In a market without credit expansion, the source of all capital investment is saving and accumulated savings. Savings are typically difficult to accumulate because, first of all, the income out of which they are accumulated is difficult to earn. In the absence of credit expansion, money is not "easy" and it does not come easily. It has great and probably growing purchasing power. (This assumes, of course, that inflation is not present in forms other than credit expansion, i.e., that the money is gold or silver.) Every piece of money earned by virtue of the sale of goods or services to others must pass the test of those others having to value the goods or services one offers above the money they pay for them. The only other way that money can be honestly obtained in these circumstances is by laboriously digging it out of the ground, in mining operations.

Thus it all must be earned, and large sums especially come only with great difficulty or uncommonly great ingenuity. And once any money is earned, the temptation to consume it all must be overcome by definite acts of will. In this environment, investments are almost always made judiciously and with careful deliberation, for if there is a loss, something of great value will be experienced as having been lost.

There are always some men with great financial visions that they seriously believe in and do so strongly enough to try to bring them to fruition in reality. In the absence of credit expansion, the only funds available to them are their own and those of the small number of others who can be persuaded after due deliberation to share their vision and are willing to take the risk of loss. Typically, such ventures begin with small capital investments and only after demonstrating their success by being able to earn a substantial rate of profit on the initial investment is more capital forthcoming. And much or possibly even all of this additional capital, will consist of nothing other than the reinvestment of the profits themselves. The effect is that the capital invested in the business grows in line with, and on the foundation of, its already demonstrated success. Additional outside, borrowed capital is attracted only insofar as the growing capital of the original in vestors can provide a substantial buffer of safety for the creditors. With credit expansion, matters are very different. Here huge sums become available overnight, out of thin air. These are sums that have not had to be saved and accumulated and whose loss will not be the loss of anything previously owned nor, therefore, be experienced as the loss of anything of any great personal value. Thus it is not surprising that the funds created by credit expansion are not invested with the same forethought and prudence as funds accumulated by saving. Nor should it be surprising that again and again they are invested in grandiose projects without any demonstration of previous profitability whatever. A record of proven profitability is no longer required when capital funds are created out of thin air and profit ceases to be a necessary source of capital.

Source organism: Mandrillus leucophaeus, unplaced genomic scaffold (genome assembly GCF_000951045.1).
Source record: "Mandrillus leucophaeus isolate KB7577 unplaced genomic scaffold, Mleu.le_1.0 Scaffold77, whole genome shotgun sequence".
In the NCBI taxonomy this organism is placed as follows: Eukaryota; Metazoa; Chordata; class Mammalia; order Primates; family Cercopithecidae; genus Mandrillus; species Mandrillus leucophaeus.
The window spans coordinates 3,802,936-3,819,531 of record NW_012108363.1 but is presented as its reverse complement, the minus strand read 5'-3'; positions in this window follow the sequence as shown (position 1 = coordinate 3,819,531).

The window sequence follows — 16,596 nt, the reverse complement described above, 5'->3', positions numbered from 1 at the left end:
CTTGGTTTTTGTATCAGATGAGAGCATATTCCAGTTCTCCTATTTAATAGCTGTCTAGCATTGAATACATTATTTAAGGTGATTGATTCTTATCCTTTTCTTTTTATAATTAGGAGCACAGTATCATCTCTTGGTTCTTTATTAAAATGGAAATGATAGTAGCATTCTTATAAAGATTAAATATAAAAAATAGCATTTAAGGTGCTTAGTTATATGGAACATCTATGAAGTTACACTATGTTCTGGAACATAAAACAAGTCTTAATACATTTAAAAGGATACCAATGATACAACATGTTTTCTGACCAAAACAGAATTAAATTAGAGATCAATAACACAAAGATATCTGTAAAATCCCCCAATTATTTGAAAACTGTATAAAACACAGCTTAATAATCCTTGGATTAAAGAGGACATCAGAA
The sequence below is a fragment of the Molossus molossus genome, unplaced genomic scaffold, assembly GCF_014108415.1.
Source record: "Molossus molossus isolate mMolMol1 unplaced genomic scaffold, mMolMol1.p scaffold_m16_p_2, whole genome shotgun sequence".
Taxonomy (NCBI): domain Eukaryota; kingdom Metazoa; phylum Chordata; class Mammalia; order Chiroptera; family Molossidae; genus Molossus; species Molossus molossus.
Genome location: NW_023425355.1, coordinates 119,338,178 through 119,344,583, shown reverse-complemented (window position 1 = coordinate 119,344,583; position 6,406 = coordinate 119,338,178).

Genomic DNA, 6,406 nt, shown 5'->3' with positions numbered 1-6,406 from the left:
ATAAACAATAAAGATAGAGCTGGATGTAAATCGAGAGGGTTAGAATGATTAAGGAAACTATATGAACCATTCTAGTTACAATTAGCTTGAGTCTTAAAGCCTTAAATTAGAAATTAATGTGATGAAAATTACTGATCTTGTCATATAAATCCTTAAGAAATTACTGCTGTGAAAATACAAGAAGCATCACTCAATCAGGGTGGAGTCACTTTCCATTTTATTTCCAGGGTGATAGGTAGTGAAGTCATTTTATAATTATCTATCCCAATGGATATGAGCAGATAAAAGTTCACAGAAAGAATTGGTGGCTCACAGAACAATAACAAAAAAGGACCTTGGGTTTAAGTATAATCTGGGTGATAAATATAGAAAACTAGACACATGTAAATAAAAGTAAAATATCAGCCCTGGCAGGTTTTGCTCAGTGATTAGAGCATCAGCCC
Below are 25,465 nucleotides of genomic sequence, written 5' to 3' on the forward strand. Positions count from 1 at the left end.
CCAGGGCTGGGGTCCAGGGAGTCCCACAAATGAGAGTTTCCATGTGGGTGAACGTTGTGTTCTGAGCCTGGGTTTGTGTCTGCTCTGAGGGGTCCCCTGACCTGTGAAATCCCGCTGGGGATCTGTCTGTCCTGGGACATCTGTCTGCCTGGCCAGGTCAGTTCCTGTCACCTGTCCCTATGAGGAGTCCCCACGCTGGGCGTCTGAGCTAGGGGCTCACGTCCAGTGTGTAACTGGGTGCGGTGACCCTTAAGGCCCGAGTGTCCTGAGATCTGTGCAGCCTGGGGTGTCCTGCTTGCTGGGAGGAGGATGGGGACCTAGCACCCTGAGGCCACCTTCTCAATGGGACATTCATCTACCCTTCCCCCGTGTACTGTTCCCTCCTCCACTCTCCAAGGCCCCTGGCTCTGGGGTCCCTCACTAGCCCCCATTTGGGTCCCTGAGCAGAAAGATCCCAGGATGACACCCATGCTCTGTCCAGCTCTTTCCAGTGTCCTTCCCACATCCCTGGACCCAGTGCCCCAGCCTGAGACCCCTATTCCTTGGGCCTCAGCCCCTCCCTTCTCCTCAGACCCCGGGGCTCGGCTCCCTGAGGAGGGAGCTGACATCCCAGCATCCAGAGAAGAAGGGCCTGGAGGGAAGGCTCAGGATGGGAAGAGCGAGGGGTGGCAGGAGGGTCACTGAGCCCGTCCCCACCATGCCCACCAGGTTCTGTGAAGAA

Once under way, the rising profits created in the economic system by the process of credit expansion itself appears to justify further credit expansion. Practically everything becomes profitable or considerably more profitable. The rise in stock prices fuelled by credit expansion creates capital gains left and right. Soon hordes of people appear to be rich, with more money available to invest than they had ever imagined, and in more profitable ways than they had ever known.

In the place of the serious visions of the few, that are initially financed on a shoestring and must prove themselves and finance their expansion by earning profits, come the pipe dreams of the many, launched with enormous sums. And as the new firms swarm into the latest investment fad-in one era, canal building; in another, railroad building; in a third, electric power-plant construction; in a fourth, radio; and, most recently, in our day, the "dot.coms" and the Internet-a host of observers is always on hand, in all eras, to trumpet the arrival of the "new era," or the "new economy," or the "new" something or other that allegedly explains why it has become all right to throw all rational principles of investing to the winds and to construct vast new facilities of a kind for which customers will not appear in sufficient numbers for another generation or more to make them profitable.